Leadership Council: an Alternative Governance Model for Afghanistan
Apart from corruption and warlordism politicking, the Grand National Coalition of Afghanistan is a reflection of the growing need for change in the country’s mode of governance.
The Grand National Coalition of Afghanistan (GNCA), which was launched in July in Kabul, has been enjoying the support of almost all influential socio-political leaders of the country, including that of former President Hamid Karzai.
On the day of its launch, one of the founders – Hezb-i-Wahdat leader Mohammad Mohaqiq – assured the international community that the “coalition is to fill the existing gaps” in the Afghan political system. Growing instability, poverty, ethnic divisions and “monopoly of power” were named as the reasons for its formation.
Since GNCA’s launch, however, much of the discourse has echoed Ashraf Ghani and his foreign patrons’ narratives. They say the coalition is comprised of corrupt current and former government officials and warlords, who consider this alliance the last resort to protect their personal interests.
Speaking of corruption in the context of Afghanistan is highly hypocritical. The country has made a reputation for itself as one of the most corrupt countries in the world under the leadership of the current tribal ruling elites who tag political opponents as corrupt flagrantly.
Ashraf Ghani was brought to Afghanistan as the first finance minister in 2001. Since then, he has had an absolute monopoly over Afghanistan’s financial and monetary assets. For nearly two decades, he has had the privilege of sitting on billions of donors’ money and using them to promote his tribal agenda in the country.
Has Ghani ever been questioned on how he spends public funds? Has he been asked where he gets the money to run for the presidential office multiple times? Anyone with knowledge of Ghani’s finances who has asked him such questions has been bought off and given government ministerial positions.
In fact, most of the present and past “Afghan” kleptocrats are associated with Ghani one way or another. Omar Zakhilwal, a former finance minister, is accused of embezzling millions of U.S. dollars. He is currently Ghani’s special envoy and Afghanistan’s Ambassador to Pakistan.
Farooq Wardak, a former minister of education, is accused of misusing public funds. When he was pressed on reports by the U.S. Special Inspector General for Afghanistan Reconstruction (SIGAR) about “ghost schools and teachers,” he made furiously implicit accusations directed at Ghani and his friends for larger corruption schemes. Consequently, Ghani offered him a ministerial position in his government and his case was closed.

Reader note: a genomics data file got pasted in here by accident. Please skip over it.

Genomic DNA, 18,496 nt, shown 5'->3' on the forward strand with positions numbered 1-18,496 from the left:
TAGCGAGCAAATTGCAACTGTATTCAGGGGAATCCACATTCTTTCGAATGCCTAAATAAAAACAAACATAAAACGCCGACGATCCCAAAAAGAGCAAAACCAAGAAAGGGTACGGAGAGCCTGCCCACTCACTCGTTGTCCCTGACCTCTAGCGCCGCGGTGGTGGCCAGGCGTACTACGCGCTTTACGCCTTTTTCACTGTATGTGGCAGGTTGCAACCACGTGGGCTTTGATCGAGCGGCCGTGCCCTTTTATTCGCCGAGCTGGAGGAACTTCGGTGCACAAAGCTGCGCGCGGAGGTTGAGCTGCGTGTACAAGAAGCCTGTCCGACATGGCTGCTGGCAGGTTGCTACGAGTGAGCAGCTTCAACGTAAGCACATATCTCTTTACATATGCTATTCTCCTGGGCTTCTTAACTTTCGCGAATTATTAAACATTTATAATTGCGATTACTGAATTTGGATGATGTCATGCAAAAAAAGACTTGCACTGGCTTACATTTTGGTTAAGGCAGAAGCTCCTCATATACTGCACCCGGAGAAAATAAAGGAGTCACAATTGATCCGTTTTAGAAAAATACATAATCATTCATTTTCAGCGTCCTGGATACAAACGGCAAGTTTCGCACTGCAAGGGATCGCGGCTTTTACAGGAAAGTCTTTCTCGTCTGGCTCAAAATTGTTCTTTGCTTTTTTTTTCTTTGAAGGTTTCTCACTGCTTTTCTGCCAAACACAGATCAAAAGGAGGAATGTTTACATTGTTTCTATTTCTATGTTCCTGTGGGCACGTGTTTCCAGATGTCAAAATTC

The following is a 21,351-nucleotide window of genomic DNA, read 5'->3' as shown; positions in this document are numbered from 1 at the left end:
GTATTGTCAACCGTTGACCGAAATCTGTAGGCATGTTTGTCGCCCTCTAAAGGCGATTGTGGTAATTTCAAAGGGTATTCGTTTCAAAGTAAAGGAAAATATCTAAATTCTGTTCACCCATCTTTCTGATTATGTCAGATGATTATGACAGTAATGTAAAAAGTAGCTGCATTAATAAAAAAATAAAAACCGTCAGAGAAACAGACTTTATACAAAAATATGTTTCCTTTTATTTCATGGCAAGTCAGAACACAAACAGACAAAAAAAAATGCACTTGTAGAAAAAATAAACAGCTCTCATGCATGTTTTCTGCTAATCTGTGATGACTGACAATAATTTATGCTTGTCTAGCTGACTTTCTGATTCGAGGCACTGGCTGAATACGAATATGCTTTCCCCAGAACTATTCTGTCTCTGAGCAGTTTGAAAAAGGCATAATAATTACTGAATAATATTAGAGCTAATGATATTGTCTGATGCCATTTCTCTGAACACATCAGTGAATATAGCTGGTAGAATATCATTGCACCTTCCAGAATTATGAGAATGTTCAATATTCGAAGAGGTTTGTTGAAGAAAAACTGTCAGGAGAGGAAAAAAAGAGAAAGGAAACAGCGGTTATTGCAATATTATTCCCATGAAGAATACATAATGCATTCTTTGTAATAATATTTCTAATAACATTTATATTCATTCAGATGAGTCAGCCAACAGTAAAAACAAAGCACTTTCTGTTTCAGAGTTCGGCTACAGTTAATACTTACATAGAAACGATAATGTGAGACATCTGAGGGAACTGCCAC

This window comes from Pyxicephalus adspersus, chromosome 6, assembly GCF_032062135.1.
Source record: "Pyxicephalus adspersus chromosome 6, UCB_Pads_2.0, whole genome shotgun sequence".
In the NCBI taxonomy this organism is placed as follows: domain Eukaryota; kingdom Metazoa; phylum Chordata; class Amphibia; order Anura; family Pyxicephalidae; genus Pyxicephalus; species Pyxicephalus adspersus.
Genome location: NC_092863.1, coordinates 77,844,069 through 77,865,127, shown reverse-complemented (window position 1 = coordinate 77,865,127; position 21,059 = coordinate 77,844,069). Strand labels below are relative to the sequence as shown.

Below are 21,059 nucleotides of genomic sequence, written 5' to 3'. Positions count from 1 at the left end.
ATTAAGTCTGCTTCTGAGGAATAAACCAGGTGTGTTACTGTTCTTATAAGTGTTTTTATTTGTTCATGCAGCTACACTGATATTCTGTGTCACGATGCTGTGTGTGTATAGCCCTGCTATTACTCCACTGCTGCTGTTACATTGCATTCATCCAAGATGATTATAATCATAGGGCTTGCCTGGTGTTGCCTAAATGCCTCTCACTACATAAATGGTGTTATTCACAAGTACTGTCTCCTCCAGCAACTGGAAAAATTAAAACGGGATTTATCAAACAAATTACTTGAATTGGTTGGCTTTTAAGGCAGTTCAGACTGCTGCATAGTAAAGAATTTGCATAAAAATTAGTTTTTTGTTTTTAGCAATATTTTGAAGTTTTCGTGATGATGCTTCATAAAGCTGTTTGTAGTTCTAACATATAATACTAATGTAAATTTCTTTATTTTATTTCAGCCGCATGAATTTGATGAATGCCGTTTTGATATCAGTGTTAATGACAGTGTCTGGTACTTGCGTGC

Hence, when the “elite of corrupts” call other individuals corrupt, it is corruption over corruption. But ordinary people of Afghanistan do not know this. Down to Ghani and friends’ monocracy of “state-building” and “reform,” Afghanistan does not have an apolitical and transparent anti-corruption body or judiciary to try guilds of corrupts justly.
Afghanistan has been the land of warlords since its false inception as a “nation-state,” when a multi-ethnic state’s authorities had been consolidated into the hands of a particular tribal elite. The tribal ruling elites have been supporting warlords to contain the powers of others who end up with no choice other than taking up arms in resistance. In fact, the source of warlordism in Afghanistan is the centralization of power.
In recent times, the term has been overstated and has been exclusively used against influential leaders who had fought against the Soviet-backed communist regimes and the al-Qaeda-backed Taliban. By all means, the Taliban are the only active warlords and terrorists who have never been called warlords or terrorists officially due to the ruling elites ethnopolitics.
Coalition ‘Filling the Existing Gaps’
Apart from corruption and warlordism politicking, the GNCA is a reflection of the growing need for change in Afghanistan’s mode of governance. Under Ghani’s tenure, among other problems, Afghanistan has been severely suffering from ethnonationalism and monocracy.
Thanks to Ghani’s monopolistic and ethnocentric leadership, most of Afghanistan’s constitutional fallacies have been exposed. The unitary state system in Afghanistan has been failing for centuries. Neither a dictator nor a demagogue has been able to rule multi-ethnic Afghanistan unilaterally.